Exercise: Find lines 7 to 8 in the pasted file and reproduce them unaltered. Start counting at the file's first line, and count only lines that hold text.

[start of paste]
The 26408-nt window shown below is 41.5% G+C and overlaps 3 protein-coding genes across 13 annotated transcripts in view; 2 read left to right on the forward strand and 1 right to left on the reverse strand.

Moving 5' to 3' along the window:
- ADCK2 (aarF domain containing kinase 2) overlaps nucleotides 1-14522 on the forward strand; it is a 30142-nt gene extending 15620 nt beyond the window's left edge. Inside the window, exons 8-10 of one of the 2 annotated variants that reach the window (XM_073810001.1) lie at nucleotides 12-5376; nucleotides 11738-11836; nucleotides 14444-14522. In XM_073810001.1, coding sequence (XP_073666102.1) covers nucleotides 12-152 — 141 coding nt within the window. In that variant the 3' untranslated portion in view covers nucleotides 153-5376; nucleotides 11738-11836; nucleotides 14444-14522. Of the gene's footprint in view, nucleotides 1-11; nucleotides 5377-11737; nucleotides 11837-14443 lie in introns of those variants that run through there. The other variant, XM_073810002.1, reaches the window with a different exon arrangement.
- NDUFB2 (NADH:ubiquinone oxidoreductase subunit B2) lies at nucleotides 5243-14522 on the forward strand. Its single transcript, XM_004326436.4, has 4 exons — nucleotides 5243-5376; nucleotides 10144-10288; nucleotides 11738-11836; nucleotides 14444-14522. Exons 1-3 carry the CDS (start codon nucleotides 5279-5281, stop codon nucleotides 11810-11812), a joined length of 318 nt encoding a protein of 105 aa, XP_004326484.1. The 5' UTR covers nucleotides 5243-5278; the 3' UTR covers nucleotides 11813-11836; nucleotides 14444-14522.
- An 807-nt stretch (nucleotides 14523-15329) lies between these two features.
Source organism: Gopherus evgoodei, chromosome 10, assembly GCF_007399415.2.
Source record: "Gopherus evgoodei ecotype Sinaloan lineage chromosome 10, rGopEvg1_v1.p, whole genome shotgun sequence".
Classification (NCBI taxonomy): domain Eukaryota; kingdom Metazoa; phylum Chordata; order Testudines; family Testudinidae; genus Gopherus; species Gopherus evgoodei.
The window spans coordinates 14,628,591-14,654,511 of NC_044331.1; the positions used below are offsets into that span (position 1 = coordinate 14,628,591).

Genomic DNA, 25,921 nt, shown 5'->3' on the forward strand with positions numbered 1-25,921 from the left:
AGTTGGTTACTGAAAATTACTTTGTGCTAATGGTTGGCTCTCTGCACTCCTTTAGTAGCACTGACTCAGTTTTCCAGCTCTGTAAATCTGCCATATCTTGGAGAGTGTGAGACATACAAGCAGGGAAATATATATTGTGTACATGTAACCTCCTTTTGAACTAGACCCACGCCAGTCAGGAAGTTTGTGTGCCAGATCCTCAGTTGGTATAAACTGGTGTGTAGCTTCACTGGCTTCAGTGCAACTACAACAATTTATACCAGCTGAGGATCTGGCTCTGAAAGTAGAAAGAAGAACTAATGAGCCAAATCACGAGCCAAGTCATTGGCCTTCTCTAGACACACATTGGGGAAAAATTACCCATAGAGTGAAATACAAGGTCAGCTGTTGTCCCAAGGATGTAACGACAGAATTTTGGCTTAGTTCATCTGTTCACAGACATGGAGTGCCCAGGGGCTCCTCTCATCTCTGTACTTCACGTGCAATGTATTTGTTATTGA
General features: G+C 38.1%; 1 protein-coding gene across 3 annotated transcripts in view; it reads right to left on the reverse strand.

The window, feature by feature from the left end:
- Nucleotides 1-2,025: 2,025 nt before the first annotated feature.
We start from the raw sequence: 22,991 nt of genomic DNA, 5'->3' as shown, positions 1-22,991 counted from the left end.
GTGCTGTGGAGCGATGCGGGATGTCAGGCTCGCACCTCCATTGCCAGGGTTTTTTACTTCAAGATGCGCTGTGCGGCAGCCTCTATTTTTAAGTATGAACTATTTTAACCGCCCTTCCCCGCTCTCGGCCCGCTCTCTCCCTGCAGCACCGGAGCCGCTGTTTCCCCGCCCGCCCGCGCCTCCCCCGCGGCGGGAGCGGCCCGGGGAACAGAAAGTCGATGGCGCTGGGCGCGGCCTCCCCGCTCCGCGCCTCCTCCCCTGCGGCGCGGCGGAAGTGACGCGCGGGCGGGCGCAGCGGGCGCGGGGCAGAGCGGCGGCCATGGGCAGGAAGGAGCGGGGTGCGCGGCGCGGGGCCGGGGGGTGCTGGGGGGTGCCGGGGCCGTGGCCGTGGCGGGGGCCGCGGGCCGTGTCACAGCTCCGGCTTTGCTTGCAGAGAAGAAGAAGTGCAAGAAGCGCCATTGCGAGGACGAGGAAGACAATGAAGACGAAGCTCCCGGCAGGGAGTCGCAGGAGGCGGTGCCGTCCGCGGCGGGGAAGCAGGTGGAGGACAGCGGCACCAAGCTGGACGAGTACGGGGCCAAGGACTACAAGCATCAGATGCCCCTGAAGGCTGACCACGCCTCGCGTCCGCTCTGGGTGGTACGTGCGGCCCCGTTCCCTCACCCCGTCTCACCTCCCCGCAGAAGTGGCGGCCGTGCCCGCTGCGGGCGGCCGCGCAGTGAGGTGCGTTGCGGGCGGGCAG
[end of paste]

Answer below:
Source record: "Gopherus evgoodei ecotype Sinaloan lineage chromosome 10, rGopEvg1_v1.p, whole genome shotgun sequence".
Classification (NCBI taxonomy): domain Eukaryota; kingdom Metazoa; phylum Chordata; order Testudines; family Testudinidae; genus Gopherus; species Gopherus evgoodei.